Childish Gambino’s Guava Island (now streaming on Amazon Prime Video) is unlike any movie you’ll see this year. Its cartoony set up leads way to a tropical thriller/comedy/musical that is both parts thought-provoking and fun.
Guava Island follows a local musician, Deni Maroon (Donald Glover), as he plans a music festival for the people of Guava when certain things don’t go as planned.
The first thing you’ll notice is that the movie is shot on classic film, which has a different aspect ratio than people are used to nowadays. After a few minutes, you’ll completely forget about that with beautiful cinematography and a story that sweeps you away.
Short But Sweet
Clocking in at a surprising 55 minutes, Guava Island shockingly never feels rushed or condensed. The story progression feels natural with a nice pace, although there were one or two moments that could’ve benefited from extra build-up for an extra kick.
Nonetheless, the film never lacked excitement. For instance, there’s a moment in the film when the characters are in serious danger. I felt like they were actually in danger. That sense of urgency builds throughout the second half making the investment well worth your time.
While the characters aren’t the most unique in movie history, they are perfect for this particular story. You immediately buy into their motivations and root for them to succeed. They are not plot devices; they actually make you care about what’s going on in the story.
Like with every Donald Glover project, the film works as a sociopolitical commentary, similar to that of “This is America,” the video of which is cleverly remade with a different yet equal meaning to the original. The film’s message is meaningful and makes you look at life through a different lens, raising questions you may not have considered before.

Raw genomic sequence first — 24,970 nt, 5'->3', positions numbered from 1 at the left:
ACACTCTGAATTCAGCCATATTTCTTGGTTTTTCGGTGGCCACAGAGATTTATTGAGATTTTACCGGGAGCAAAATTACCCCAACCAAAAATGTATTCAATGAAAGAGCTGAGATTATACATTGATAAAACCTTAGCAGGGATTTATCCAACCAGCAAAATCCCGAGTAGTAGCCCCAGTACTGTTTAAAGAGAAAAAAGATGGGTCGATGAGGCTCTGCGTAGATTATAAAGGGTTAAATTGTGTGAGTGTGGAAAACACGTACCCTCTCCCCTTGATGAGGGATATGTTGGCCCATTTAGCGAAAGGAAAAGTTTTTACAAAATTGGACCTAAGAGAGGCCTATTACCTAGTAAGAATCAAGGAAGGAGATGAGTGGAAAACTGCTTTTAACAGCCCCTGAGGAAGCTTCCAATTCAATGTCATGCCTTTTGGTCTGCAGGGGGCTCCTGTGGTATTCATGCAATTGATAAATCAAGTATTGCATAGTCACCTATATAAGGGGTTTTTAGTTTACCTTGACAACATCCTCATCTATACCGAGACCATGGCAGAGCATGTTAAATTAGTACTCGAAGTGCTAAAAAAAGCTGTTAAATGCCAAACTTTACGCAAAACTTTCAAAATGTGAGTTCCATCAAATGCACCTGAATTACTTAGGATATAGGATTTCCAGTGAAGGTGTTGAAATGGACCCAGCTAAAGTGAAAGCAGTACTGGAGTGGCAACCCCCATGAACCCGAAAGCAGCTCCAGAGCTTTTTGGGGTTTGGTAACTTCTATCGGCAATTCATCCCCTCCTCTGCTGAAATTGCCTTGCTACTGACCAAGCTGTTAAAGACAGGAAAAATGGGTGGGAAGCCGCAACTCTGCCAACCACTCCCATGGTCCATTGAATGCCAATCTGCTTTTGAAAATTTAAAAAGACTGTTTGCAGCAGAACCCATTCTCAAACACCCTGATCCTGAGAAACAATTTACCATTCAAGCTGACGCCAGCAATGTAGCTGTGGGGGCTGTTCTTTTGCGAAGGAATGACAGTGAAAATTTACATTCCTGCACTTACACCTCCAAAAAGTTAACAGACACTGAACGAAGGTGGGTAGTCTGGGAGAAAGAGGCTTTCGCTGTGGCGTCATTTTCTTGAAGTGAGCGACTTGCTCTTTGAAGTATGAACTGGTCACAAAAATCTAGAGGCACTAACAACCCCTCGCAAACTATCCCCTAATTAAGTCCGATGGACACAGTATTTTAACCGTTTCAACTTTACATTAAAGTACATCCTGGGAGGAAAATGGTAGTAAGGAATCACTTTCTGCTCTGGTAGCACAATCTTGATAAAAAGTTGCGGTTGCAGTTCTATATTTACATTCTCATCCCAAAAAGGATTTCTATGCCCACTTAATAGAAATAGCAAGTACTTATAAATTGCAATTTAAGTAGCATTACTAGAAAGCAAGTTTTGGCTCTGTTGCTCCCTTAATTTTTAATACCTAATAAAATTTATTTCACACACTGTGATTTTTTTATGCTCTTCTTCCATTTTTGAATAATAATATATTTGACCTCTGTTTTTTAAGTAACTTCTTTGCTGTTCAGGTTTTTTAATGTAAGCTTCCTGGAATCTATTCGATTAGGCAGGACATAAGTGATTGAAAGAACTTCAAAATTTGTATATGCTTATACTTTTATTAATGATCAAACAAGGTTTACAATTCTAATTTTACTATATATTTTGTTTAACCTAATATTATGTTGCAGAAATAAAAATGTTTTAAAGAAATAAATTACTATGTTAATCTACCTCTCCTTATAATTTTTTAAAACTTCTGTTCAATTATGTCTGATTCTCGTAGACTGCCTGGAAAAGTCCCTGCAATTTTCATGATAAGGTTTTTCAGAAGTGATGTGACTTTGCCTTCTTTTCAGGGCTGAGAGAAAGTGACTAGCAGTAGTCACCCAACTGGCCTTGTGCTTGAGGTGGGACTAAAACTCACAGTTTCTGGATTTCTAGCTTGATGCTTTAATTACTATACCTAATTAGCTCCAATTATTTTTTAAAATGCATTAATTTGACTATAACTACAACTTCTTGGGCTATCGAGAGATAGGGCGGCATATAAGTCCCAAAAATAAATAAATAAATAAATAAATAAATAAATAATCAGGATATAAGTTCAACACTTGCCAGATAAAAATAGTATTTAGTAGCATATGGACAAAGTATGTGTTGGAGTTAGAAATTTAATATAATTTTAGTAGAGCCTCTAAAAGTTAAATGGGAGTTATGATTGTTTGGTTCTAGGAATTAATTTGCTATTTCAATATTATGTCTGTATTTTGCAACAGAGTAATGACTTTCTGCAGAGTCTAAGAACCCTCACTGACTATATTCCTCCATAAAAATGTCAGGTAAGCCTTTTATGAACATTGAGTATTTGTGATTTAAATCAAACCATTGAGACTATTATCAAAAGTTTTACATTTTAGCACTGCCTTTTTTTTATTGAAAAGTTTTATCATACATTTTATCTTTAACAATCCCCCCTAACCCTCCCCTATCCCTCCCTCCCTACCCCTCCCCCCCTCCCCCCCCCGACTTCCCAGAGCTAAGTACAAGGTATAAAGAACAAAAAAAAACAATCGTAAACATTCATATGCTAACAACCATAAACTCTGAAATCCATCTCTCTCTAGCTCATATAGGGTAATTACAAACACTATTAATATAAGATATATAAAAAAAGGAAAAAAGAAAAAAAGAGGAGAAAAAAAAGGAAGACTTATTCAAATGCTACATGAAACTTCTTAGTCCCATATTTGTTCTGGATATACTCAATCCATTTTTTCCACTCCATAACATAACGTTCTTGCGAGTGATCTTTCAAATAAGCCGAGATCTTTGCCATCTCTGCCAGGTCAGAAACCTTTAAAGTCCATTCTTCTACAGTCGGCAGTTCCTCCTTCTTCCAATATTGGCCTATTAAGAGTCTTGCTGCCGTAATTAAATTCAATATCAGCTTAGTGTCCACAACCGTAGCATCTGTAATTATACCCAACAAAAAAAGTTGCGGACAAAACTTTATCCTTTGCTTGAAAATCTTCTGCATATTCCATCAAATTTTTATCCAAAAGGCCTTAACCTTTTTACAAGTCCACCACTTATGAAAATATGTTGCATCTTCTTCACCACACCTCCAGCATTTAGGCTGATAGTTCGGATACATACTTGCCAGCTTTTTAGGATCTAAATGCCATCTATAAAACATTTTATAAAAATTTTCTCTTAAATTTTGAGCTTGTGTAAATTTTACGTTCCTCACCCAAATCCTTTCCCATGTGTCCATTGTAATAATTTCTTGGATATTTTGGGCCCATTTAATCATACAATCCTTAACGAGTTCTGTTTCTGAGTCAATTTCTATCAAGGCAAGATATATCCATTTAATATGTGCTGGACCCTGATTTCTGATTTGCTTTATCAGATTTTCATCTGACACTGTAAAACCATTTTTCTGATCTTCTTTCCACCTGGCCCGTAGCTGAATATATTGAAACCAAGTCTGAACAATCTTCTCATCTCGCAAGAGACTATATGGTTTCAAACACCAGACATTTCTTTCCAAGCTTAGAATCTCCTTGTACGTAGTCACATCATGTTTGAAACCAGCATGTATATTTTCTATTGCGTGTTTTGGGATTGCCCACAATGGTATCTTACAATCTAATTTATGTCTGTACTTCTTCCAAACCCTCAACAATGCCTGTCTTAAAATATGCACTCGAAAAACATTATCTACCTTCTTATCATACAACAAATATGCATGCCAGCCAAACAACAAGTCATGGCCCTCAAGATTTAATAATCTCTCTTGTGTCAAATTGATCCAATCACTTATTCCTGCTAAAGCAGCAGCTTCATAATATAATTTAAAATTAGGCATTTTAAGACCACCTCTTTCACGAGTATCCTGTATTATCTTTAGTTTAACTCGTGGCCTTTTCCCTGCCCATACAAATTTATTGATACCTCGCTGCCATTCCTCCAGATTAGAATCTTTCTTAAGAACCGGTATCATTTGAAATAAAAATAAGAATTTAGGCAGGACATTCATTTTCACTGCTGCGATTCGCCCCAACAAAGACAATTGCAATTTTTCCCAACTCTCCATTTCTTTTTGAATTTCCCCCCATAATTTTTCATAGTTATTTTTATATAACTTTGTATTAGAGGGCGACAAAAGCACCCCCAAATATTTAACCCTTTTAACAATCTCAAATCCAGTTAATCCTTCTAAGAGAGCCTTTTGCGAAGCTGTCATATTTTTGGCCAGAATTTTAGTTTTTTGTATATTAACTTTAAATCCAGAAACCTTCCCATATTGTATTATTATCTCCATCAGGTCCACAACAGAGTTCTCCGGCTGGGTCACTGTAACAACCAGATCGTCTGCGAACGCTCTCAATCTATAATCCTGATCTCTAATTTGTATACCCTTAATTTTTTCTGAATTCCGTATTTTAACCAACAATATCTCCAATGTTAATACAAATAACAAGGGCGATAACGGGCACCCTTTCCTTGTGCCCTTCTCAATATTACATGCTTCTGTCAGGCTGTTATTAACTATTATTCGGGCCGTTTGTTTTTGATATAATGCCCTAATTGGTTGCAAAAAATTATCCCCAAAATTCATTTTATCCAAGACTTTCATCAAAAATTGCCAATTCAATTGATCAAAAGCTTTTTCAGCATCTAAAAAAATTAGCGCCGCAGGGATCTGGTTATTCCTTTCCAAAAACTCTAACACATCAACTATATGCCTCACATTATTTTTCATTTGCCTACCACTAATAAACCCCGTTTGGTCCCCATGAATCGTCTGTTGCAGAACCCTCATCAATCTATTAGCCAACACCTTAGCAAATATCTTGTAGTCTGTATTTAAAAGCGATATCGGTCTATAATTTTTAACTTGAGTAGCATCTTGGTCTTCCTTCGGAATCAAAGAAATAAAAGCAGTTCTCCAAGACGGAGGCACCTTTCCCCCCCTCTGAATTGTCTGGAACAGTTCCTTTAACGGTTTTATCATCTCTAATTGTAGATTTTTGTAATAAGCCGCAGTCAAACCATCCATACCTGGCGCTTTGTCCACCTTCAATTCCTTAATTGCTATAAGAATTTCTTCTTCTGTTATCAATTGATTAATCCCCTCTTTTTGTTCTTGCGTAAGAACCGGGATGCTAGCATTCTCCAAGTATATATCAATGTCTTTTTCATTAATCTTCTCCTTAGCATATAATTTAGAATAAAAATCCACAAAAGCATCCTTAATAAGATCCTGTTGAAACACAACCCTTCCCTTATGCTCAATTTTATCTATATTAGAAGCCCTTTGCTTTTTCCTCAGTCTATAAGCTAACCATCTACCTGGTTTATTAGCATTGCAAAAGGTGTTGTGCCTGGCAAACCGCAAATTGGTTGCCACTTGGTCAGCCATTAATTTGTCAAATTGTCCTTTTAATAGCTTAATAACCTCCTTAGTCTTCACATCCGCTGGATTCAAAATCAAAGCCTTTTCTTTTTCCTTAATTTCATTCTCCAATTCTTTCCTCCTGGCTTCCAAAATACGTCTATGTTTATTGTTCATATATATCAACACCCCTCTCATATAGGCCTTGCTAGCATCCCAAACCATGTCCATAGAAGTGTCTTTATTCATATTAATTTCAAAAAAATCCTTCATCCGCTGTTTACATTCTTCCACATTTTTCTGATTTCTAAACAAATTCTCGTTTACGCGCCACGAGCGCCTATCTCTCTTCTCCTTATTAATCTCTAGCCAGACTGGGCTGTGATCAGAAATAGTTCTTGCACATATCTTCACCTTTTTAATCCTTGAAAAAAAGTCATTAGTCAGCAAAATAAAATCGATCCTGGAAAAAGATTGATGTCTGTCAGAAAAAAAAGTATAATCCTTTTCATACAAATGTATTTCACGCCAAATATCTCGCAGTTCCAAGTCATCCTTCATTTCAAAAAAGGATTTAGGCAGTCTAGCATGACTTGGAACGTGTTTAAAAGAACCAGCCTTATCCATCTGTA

Also like every Donald Glover project, the film is just as weird. For example, the opening feels not unlike the opening to a children’s story, but has strange visual imagery throughout containing a much deeper meaning.
At times, the movie is a Childish Gambino musical. Characters sing and dance to remixed Gambino hits like “This is America,” “Summertime Magic,” and the (still) unreleased “Saturday.” These scenes are when the movie is at its most fun and creative. Like every good musical, each of these songs feel earned and progresses the story forward instead of just being there for the sake of having music.
Its impossible to talk about Guava Island without also talking about the future of Childish Gambino. Ever since Gambino announced he was only going to be releasing one more album before retiring from music completely, fans were left in disbelief, eagerly awaiting said album, and wondering what he’ll do next. It’s hard to imagine he’s never going to make another song again.
After watching this movie, labeled “a Childish Gambino film,” it’s hard to say if the big screen is the direction he’ll take moving forward, or if it’ll just be a one-off project. He’s already gathered a substantial small screen following with the FX hit Atlanta. Whether this is what lies ahead for Gambino fans or not, many will support him and follow him wherever he goes.
Guava Island is a great way to kick off the summer. The story, the setting, and the score create a very fun and tropical vibe; it’s like being on vacation from your couch. While the runtime is short, and probably could’ve benefited from a little more set-up, the film feels like it’s exactly what it set out to be, and that’s why I loved it.
Guava Island: 72%